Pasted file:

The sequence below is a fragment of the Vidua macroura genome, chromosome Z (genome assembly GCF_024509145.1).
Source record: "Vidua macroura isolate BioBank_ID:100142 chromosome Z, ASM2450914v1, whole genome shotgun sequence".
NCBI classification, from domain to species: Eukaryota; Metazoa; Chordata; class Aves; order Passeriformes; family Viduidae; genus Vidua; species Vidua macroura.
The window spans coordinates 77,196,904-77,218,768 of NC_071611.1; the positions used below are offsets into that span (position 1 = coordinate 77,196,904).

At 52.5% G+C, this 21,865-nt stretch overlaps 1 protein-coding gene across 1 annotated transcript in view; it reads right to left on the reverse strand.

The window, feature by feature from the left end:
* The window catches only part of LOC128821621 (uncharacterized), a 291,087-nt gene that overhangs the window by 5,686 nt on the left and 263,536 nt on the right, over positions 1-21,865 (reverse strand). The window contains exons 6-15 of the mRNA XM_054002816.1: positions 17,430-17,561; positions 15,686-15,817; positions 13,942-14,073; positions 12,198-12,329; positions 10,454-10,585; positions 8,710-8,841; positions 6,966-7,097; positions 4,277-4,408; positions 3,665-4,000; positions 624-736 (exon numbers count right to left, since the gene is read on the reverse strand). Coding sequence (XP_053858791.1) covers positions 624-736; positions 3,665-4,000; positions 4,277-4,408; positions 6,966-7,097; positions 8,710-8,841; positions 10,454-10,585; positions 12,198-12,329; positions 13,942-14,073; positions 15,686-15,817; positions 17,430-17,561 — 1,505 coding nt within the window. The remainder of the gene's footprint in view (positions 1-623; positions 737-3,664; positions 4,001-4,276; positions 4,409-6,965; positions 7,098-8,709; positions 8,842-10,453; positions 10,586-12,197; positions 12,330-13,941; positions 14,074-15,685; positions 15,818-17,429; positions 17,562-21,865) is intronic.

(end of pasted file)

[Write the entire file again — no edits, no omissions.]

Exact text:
The sequence below is a fragment of the Vidua macroura genome, chromosome Z (genome assembly GCF_024509145.1).
Source record: "Vidua macroura isolate BioBank_ID:100142 chromosome Z, ASM2450914v1, whole genome shotgun sequence".
NCBI classification, from domain to species: Eukaryota; Metazoa; Chordata; class Aves; order Passeriformes; family Viduidae; genus Vidua; species Vidua macroura.
The window spans coordinates 77,196,904-77,218,768 of NC_071611.1; the positions used below are offsets into that span (position 1 = coordinate 77,196,904).

At 52.5% G+C, this 21,865-nt stretch overlaps 1 protein-coding gene across 1 annotated transcript in view; it reads right to left on the reverse strand.

The window, feature by feature from the left end:
* The window catches only part of LOC128821621 (uncharacterized), a 291,087-nt gene that overhangs the window by 5,686 nt on the left and 263,536 nt on the right, over positions 1-21,865 (reverse strand). The window contains exons 6-15 of the mRNA XM_054002816.1: positions 17,430-17,561; positions 15,686-15,817; positions 13,942-14,073; positions 12,198-12,329; positions 10,454-10,585; positions 8,710-8,841; positions 6,966-7,097; positions 4,277-4,408; positions 3,665-4,000; positions 624-736 (exon numbers count right to left, since the gene is read on the reverse strand). Coding sequence (XP_053858791.1) covers positions 624-736; positions 3,665-4,000; positions 4,277-4,408; positions 6,966-7,097; positions 8,710-8,841; positions 10,454-10,585; positions 12,198-12,329; positions 13,942-14,073; positions 15,686-15,817; positions 17,430-17,561 — 1,505 coding nt within the window. The remainder of the gene's footprint in view (positions 1-623; positions 737-3,664; positions 4,001-4,276; positions 4,409-6,965; positions 7,098-8,709; positions 8,842-10,453; positions 10,586-12,197; positions 12,330-13,941; positions 14,074-15,685; positions 15,818-17,429; positions 17,562-21,865) is intronic.